5. xiaolongnu says:

    About turtles and tortoises: They have stood for longevity (and hence wisdom) for a very very long time — at least since the Han dynasty, when memorial stelae were erected on turtle-shaped bases to imply that they would stand forever (and some of them are still at it). The source of this association is merely the fact that some tortoises in fact live to be extremely old, certainly outliving most humans.
    The smutty sexual connotation of the word “turtle” (often “wang ba,” a very slangy term, rather than any of the technical terms for varieties of turtle) comes later, from folk culture, and it’s been explained to me as coming from the resemblance of the turtle’s head and neck to the human penis. “Gui tou” (“turtle’s head”) is a euphemism for penis, and there are endless jokes about the turtle pulling in or putting out its head. Somehow from this comes the idea of the turtle as cuckold, so “turtle’s egg” (“wang ba dan”) means literally “son of a cuckolded father” which I guess can get you something like “son of a whore” as well.
    I’ve read somewhere a perhaps somewhat dubious etymology of the slang term for turtle, “wang ba,” which literally means “king eight” — I think people have suggested that it came to mean “turtle” because of the shape of the characters rather than the literal meaning of the word — but the evolution of slang terms has so much to do with homonyms, punning and the various ways in which spoken Chinese is so much more slippery than written Chinese, that I’d be skeptical of pretty much any explanation.
    Interestingly, the modern Chinese term for “internet cafe” is “wang ba” (“net bar”) pronounced with the same tones — this doesn’t seem to bother anyone really, but uneasy jokes are occasionally cracked about it.
    Zizka, I’m interested to hear you say that you were told Taiwanese connotations for the turtle were opposite to those on the Mainland. I think you’re right that it’s a formal/vernacular difference. You know from experience, of course, how Taiwan sometimes sees itself as the guardian of true Chinese cultural virtue as against the barbaric mainlanders (and how this is sometimes an artifact of class differences between those who fled to Taiwan in 1949 and those who stayed behind). I wouldn’t be surprised if your informants were trying to assure you that the proper Taiwanese would never be that profane and dirty-minded!

  6. All I can say is that when I was in Taiwan (late ’70s) I got a very strong sense of the off-color nature of turtledom. But maybe I hung with the wrong crowd.

  7. joe tomei says:

    I feel compelled to share this, though it has nothing at all to do with Chinese
    The turtle lives ‘twixt plated decks
    Which practically conceal its sex
    I think it clever of the turtle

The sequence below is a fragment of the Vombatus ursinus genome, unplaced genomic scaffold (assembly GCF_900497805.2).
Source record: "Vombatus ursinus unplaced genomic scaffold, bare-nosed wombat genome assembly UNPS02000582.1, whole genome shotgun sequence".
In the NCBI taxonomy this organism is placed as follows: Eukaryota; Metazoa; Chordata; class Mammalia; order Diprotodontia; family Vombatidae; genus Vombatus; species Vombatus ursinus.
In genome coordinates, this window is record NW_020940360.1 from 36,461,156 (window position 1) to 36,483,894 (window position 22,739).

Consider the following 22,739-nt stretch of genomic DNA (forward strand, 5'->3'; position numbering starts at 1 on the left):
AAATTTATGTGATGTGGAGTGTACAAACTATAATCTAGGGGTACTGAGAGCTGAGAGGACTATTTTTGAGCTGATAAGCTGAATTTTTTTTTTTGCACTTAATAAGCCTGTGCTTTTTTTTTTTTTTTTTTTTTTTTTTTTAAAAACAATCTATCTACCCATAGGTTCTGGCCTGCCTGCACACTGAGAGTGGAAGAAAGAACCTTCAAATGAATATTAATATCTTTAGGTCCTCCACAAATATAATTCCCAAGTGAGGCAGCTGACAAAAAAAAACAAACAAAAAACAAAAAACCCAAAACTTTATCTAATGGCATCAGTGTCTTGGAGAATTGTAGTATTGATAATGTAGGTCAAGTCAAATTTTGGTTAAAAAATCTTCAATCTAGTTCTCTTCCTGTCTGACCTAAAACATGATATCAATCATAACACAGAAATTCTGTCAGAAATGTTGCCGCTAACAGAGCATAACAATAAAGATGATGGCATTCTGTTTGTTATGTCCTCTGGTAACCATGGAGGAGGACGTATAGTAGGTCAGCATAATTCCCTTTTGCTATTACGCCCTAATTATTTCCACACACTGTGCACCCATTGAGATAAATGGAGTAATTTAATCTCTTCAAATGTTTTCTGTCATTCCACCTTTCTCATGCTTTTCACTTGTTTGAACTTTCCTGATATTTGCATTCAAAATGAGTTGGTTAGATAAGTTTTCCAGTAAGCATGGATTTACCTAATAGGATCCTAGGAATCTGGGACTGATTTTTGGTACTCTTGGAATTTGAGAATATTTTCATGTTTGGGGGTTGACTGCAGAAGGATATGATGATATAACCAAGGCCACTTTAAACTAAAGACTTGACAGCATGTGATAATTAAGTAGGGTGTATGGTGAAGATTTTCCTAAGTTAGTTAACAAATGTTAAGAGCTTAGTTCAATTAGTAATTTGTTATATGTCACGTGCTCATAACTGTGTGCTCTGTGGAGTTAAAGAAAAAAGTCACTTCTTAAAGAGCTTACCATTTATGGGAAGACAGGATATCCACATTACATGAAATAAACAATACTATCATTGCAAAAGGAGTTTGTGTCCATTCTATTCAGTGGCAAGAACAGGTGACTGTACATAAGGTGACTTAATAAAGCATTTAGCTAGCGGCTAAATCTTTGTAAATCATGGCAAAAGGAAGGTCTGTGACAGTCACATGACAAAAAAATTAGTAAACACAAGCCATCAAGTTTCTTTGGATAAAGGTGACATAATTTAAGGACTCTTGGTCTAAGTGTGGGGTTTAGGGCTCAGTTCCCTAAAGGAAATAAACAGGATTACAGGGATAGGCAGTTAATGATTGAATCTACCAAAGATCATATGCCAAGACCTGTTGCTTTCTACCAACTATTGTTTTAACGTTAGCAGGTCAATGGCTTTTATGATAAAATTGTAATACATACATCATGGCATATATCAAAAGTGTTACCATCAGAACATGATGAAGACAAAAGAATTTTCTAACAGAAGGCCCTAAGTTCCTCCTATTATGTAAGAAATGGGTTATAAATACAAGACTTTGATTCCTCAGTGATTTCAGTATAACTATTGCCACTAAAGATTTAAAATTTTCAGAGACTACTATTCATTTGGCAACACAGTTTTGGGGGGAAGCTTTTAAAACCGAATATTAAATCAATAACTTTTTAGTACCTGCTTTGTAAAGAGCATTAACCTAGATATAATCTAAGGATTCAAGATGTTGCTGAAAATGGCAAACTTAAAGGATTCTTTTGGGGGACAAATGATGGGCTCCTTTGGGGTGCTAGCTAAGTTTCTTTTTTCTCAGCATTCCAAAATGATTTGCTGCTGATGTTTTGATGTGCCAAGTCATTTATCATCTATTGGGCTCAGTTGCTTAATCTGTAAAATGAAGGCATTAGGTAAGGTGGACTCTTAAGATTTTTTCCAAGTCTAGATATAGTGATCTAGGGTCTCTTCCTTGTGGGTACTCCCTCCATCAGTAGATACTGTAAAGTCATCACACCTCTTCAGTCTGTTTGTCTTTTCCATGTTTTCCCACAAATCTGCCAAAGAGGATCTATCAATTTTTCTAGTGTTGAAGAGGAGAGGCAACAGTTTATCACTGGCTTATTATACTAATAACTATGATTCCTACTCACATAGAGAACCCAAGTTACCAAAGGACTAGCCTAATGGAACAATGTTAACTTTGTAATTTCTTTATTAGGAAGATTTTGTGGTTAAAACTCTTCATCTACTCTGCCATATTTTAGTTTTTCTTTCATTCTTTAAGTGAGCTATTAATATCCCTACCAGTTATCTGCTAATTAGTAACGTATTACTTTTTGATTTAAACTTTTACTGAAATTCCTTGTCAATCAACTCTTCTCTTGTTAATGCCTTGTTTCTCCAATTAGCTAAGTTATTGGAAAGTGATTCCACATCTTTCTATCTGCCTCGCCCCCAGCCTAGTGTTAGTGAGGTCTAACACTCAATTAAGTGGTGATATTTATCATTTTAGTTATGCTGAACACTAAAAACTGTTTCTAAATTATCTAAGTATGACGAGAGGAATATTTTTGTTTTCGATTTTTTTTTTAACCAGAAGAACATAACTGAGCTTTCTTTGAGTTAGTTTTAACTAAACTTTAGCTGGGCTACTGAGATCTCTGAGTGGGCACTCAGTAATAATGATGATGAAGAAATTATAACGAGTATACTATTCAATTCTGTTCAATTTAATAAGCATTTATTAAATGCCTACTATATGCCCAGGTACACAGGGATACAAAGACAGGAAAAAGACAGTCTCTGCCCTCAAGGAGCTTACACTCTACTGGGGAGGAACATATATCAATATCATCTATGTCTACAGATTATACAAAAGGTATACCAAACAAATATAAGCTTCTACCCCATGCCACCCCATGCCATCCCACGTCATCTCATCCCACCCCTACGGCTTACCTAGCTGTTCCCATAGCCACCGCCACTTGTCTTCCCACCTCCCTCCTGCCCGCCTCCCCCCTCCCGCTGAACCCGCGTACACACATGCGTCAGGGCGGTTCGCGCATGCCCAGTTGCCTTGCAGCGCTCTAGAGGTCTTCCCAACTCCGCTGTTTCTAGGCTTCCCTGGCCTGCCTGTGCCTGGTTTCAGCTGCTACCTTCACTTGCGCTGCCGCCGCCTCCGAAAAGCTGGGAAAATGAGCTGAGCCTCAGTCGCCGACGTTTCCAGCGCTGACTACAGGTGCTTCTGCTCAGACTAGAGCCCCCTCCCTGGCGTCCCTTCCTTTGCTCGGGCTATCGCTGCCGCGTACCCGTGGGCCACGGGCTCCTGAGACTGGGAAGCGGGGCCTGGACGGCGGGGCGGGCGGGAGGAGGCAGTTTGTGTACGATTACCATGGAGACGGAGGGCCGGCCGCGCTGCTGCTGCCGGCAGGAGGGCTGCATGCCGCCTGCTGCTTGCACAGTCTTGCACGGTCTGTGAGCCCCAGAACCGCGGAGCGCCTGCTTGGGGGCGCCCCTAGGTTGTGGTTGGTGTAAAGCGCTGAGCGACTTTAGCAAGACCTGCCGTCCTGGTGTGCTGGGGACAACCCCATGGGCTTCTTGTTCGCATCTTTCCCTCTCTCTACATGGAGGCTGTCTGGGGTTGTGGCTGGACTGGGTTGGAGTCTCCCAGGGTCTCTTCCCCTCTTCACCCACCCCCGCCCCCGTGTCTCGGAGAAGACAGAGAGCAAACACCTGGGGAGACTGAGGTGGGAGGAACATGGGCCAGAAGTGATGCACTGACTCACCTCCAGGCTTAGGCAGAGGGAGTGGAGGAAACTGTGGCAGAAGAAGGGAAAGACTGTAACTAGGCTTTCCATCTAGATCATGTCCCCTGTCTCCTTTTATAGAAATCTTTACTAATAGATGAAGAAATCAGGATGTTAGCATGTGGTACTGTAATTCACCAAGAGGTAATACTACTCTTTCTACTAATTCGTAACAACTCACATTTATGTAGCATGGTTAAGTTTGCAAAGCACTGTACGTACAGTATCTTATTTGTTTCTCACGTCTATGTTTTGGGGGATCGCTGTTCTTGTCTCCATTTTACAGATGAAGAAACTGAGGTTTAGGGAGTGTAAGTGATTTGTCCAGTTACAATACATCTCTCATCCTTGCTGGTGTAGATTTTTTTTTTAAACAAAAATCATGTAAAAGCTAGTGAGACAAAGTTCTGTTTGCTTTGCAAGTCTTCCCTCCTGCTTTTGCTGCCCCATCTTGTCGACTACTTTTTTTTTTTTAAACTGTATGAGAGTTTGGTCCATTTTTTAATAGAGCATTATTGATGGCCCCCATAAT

In such a fix to be so fertile.
    -Ogden Nash

  8. joe tomei says:
  9. I think that the large number of eggs that the turtle rather casually abandons may have something to do with its bad reputation.

  10. The Alternative Dictionary is of interest in this context. I’m a trifle cautious about the etymology of the Great Hungarian Curse described there; it may well be true, but seems too historically pat (akin to ‘Ring A Ring O’Roses’ allegedly being about the plague).

  11. Xiaolongnu, I seem to recall that there is an old wordplay with wàngba 忘八, as “to forget/neglect the eight [principles/virtues of filial and fraternal piety, fidelity, etc.]. I am away from the shufang where I store my reference books, though, but I’ll check it out if my work allows me to.
    Anecdotically, what is called a “wangba” (Net-bar) in Dalu is a “wangka” (Net-café/kafei 咖啡) in Taiwan. I hear it is because of the bad connotation of ‘jiuba’ 酒吧.
    And Joel, it is not exaggerated to say that ‘diu’ is the Cantonese F-word (you can hear it alone as well, like French “merde” or Greek “gamoto”, or, in the all-too frequent curse “diu nei lo mo”, of which you learned an extended from your Hong Kongese classmate).
    The exact Mandarin equivalent (in meaning, frequency and application fields) is cao 操 (I’m using my old computer, where I can only type jiantizi, but the “explicit” character for this is composed by a ‘ru’ 入 “penetrate” above ‘rou’ 肉 “flesh”).

  12. I learned from many people that ‘ching-chong makah hyung’ means ‘fuck you’ in the chinese language. I, myself have never been to china. I have been raised in the United States and my family won’t tell me if it is true for fear that I make a habit of swearing in my native language. Tell me, is it true?
    Lui Lou

  13. I seriously doubt it. Were these people by any chance schoolmates?

  14. Just a correction:
    I don’t think 网吧 (wang3 ba1) is in the same tone as 王八(wang2 ba1).